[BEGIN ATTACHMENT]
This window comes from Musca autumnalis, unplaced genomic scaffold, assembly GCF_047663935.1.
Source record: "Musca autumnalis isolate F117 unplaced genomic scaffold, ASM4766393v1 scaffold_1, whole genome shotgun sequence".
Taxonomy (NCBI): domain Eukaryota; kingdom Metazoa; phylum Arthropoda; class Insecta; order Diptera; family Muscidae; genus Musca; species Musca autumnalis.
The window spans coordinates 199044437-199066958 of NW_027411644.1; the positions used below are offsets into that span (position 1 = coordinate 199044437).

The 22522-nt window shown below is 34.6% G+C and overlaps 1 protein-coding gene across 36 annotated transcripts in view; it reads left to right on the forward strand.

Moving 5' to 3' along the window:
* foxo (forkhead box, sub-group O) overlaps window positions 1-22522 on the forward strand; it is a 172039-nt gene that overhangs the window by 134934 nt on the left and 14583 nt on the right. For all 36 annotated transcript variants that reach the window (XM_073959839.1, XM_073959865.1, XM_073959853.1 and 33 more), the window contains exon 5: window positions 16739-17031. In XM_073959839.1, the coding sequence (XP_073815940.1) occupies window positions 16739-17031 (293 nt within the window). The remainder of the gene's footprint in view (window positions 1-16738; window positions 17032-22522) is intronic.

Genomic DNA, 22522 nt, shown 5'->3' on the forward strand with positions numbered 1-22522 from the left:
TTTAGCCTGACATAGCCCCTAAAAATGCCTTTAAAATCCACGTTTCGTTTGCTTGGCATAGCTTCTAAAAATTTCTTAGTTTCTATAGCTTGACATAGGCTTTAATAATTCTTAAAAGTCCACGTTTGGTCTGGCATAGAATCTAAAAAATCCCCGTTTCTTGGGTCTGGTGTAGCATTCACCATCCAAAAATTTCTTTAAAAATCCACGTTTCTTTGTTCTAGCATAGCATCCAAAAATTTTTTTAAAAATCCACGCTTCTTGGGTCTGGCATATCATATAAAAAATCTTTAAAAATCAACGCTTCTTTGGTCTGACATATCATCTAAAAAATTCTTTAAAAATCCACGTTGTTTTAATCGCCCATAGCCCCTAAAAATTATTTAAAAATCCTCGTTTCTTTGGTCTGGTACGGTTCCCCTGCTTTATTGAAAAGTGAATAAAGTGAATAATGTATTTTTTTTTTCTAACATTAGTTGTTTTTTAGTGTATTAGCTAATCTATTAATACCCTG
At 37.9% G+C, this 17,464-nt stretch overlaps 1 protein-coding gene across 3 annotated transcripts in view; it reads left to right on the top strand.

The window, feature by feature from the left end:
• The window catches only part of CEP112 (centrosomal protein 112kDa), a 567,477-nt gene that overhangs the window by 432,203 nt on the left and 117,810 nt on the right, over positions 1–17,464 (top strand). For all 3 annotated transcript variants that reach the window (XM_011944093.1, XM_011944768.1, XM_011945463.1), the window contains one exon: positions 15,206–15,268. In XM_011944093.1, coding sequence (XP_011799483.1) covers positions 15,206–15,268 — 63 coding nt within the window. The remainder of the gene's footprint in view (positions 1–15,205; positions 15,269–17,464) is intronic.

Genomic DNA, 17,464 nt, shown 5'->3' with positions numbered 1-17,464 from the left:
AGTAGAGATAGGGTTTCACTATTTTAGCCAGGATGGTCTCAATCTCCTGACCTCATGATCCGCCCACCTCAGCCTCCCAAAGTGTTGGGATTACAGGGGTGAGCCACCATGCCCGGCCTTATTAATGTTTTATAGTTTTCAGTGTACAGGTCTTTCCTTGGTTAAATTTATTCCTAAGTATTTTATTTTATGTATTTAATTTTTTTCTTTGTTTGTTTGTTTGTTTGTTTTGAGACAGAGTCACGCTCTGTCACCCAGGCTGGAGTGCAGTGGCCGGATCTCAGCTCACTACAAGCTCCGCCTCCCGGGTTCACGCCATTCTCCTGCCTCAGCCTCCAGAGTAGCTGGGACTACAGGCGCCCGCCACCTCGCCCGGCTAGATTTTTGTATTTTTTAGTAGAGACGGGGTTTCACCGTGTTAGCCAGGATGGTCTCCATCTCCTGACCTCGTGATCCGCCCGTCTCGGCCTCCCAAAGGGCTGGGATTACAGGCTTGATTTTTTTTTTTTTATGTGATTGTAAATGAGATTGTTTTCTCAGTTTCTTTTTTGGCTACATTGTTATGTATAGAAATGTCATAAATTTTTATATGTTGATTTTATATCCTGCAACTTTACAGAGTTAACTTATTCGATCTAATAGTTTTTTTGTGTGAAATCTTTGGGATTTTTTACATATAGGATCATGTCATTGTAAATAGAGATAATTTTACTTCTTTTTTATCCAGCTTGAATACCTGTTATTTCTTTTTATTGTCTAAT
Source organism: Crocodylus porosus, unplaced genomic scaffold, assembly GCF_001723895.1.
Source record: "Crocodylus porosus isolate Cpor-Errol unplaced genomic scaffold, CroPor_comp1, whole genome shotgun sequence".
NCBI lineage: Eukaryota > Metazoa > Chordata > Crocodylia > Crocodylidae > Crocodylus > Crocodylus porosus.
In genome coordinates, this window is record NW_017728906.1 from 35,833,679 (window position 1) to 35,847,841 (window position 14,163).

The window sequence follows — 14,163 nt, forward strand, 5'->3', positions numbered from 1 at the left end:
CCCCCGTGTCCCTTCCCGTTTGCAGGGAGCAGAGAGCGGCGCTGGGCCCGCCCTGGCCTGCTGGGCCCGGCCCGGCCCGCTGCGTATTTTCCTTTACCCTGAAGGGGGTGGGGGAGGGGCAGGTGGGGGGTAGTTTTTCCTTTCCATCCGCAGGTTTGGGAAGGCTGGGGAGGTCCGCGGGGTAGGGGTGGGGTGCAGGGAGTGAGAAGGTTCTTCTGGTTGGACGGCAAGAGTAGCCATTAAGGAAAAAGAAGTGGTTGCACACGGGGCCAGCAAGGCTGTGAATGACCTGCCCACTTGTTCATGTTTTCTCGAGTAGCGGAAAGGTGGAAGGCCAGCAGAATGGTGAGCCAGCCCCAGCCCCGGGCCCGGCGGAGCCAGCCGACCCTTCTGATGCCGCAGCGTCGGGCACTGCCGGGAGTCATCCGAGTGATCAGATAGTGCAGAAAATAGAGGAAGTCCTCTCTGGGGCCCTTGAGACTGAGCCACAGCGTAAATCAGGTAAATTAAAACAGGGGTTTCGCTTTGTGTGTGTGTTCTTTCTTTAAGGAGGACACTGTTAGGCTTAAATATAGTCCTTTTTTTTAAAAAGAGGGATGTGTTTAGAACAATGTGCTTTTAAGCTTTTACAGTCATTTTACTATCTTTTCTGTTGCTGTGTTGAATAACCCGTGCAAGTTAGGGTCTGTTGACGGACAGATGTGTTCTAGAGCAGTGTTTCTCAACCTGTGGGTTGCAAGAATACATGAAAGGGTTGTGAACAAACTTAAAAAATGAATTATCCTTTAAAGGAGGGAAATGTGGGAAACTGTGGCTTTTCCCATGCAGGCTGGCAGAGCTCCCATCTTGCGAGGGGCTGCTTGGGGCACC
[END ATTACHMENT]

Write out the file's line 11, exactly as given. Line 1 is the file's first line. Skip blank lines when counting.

The window, feature by feature from the left end: